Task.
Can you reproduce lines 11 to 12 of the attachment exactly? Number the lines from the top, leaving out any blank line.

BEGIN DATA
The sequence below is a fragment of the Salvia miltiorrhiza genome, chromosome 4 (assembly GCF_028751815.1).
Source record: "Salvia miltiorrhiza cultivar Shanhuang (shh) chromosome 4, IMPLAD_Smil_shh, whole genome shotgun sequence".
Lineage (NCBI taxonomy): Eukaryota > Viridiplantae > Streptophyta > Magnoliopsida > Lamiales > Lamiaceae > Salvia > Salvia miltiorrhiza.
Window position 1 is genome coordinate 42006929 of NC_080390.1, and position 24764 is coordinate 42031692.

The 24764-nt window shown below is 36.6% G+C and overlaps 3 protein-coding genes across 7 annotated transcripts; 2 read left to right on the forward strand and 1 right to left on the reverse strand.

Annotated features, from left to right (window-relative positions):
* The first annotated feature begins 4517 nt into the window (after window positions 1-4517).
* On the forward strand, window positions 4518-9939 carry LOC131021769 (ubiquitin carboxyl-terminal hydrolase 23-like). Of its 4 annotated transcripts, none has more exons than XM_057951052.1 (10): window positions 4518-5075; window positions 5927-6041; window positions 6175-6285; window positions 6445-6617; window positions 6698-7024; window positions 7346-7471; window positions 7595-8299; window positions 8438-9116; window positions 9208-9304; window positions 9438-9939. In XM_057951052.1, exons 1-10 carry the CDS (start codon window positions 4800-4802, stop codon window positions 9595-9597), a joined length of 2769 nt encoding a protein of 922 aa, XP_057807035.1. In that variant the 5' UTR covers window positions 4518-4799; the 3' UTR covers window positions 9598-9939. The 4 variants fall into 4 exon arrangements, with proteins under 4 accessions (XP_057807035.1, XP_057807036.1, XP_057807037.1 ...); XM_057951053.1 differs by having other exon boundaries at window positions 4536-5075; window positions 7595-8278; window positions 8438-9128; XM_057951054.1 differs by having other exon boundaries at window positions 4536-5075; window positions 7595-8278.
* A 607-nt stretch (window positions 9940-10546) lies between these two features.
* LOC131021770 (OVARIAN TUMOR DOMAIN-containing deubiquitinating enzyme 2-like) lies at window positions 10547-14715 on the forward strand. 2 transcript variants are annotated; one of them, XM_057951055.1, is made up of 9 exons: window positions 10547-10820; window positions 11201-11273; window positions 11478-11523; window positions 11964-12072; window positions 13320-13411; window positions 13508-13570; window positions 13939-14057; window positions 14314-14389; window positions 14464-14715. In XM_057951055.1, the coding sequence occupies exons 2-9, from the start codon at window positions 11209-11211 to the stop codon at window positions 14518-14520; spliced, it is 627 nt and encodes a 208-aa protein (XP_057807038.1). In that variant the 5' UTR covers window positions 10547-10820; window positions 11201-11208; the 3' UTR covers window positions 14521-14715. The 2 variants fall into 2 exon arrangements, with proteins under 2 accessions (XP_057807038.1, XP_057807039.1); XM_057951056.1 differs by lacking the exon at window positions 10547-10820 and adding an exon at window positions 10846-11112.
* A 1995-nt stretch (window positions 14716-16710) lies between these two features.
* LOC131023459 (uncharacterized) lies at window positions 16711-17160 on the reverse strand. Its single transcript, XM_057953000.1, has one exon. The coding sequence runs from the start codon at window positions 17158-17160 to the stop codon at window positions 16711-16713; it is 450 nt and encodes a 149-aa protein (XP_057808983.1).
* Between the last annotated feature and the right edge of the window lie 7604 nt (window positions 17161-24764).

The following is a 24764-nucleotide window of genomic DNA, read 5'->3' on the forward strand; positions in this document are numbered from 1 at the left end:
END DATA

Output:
* A 1995-nt stretch (window positions 14716-16710) lies between these two features.
* LOC131023459 (uncharacterized) lies at window positions 16711-17160 on the reverse strand. Its single transcript, XM_057953000.1, has one exon. The coding sequence runs from the start codon at window positions 17158-17160 to the stop codon at window positions 16711-16713; it is 450 nt and encodes a 149-aa protein (XP_057808983.1).